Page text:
How to Groom a Dog with Separation Anxiety

Hard
15 - 60 Minutes
1 Week

Introduction

Now that you have mastered grooming your own pup, your neighbor Jill has asked in you would try your hand at her "Little" Bobby, a 100 lb. Alaskan Malamute. Knowing the Malamutes tend to be calm dogs who tend to take things in stride you agree. So, the neighbor drops Bobby off and goes shopping. There is a sudden change in his behavior the minute his human walked out the door. Instead of calm and relaxed Bobby, now you have 100 lbs. of howling, crying, and running-all-over-the-house Bobby.

Known as separation anxiety, it affects a much larger percentage of dogs than you might think, no matter the breed. It can make grooming an incredibly challenging task, but not one that is impossible. The most important part of the whole plan is to remain calm and work with a worried dog to calm him down before you start grooming him. Once you have gone through this process with him a few times, you will find he looks forward to his weekly grooming visits. 

Dog's Perspective

Dogs like Bobby are very much a pack animal. They will live with their pack for their entire life and any time they are taken away from it, they can become very anxious. Separation anxiety is something almost any dog can be trained to get past, with a little help from his new groomer friend. 

The Short Bursts Method

Effective
0 Votes
Slicker Brush
Pin Brush
Deshedder
Dematter
Step
1
Start with a few visits first
It pays to start with a few short sessions first. Have the dog's owner leave for just five minutes. Ignore the pup's behavior. When he stops fussing give him a treat. Over the course of a few days, keep extending the time until the owner can be gone for at least a couple of hours. Not only will this give you time to groom him, but it will give you time to form a special "friend of the pack" bond, which will only make grooming easier.
Step
2
Short first sessions
Using the appropriate type of brush, start with lightly brushing one section of his hair. Don't go for more than five or ten minutes. Then stop and give a treat.
Step
3
As he gets used to it
As the dog stops fussing and gets used to being left with you for grooming, you can start extending the amount of time you spend brushing him.
Step
4
Full body workout
At this point, your canine client should be feeling just fine about being left with you to be groomed. Now you can start brushing him completely, beginning at his head and working down his neck and chest. Go down his back and sides and then take a short break. Let him know he is a good boy and give him a treat. Remember, you want this to be enjoyable for him.
Step
5
Finish him up
Finish top side by grooming the rump and tail, then have him roll over. This is a great time to give him a nice belly rub to help create that bond. Then you can finish the job by grooming his belly, his legs, and his paws. After a few weeks of this, the two of you should be best friends, and better yet, he should be over his separation anxiety once and for all.
Recommend grooming method?

The Make It a Game Method

Effective
0 Votes
Slicker Brush
Pin Brush
Deshedder
Dematter
Comb
Step
1
Take some together time
As soon as your grooming partner arrives, it's time to divert his attention from the fact his human left him with you. Put his leash on and take him out for a nice walk, let him pee, sniff around, and tire himself out.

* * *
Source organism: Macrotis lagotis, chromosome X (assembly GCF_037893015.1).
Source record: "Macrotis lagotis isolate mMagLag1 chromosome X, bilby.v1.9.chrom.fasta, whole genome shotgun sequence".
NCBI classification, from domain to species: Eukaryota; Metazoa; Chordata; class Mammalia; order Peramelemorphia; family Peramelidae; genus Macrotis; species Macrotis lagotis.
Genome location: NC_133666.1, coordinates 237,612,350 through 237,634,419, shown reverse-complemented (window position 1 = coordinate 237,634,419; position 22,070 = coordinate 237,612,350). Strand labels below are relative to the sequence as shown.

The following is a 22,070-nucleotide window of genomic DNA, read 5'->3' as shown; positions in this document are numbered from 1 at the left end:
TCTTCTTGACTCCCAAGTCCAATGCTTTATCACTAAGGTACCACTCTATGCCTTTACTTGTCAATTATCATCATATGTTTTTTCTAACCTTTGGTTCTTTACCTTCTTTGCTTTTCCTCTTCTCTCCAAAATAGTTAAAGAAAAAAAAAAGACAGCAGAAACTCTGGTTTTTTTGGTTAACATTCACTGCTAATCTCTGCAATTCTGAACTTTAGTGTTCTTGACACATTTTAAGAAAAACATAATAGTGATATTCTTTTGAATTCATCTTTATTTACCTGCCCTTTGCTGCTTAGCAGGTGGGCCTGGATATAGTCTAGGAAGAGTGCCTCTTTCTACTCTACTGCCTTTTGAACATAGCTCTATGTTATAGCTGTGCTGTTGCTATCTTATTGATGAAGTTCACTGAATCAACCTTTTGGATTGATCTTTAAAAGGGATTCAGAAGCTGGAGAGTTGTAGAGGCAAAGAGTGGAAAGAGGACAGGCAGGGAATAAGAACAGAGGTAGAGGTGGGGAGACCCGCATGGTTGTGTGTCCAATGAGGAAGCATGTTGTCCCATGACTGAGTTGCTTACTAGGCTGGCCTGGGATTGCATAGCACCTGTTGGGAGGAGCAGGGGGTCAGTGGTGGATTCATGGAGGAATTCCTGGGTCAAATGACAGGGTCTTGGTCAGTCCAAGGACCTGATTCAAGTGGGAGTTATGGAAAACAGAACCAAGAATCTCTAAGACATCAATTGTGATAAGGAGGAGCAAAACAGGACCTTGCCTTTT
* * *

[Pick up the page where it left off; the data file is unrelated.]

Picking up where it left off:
Step
2
Play before grooming
When you get back from the walk is a great time to grab a tug toy and play with your new buddy. This will help to build trust and besides, it's just good fun.
Step
3
By now he is ready
By this time he has probably already forgotten to be anxious about the fact his human isn’t there. This doesn't mean he has forgotten them, just that he is having too much fun to worry about it.
Step
4
Start at the top
Give the pup a nice treat and then using a brush, start at the top of his head, catching his ears, muzzle, chin, down his chest, and then down his neck.
Step
5
In the middle
Work your way down the back and sides, ending up at his rump. Using a soothing voice gently work around his anus and genitals. This is a good time to give him a treat and let him know how proud you are of him.
Step
6
On the flip side
Finally, have Bobby lie down and roll over, give him a good belly scratching and then brush out his belly, his legs, and finally his paws. Now if you are lucky, the two of you can have just a little more playtime before his person comes to pick him up. Repetition will only make things get easier and easier until he has forgotten all about his separation anxiety.
Recommend grooming method?

Caution & Considerations

  • Always work with the dog's owner to ensure they are okay with your methods.
  • Never punish or yell at the dog because of his anxiety, this will only make it worse.
  • Take your time preparing the dog for grooming.
  • The more time you spend making "friends" with the pooch, the less anxious he is likely to be.
  • The longer (in terms of total number of grooming sessions) you work with him, the less he is likely to be anxious.
  • Never force the pup to do anything using physical power.
  • Take your time grooming him, use short sessions at first and lots of treats. The more you make friends the less worried he will be when his human leaves.

Conclusion

Grooming a dog with separation anxiety can be challenging. It is up to you to divert his attention away from the fact his human has left him with you. The more time you invest in this at first, the easier grooming him will be and the more times you groom him, the more he is going to trust you. Take your time, be patient, and you will gain a new furry buddy. 

Success Stories and Grooming Questions

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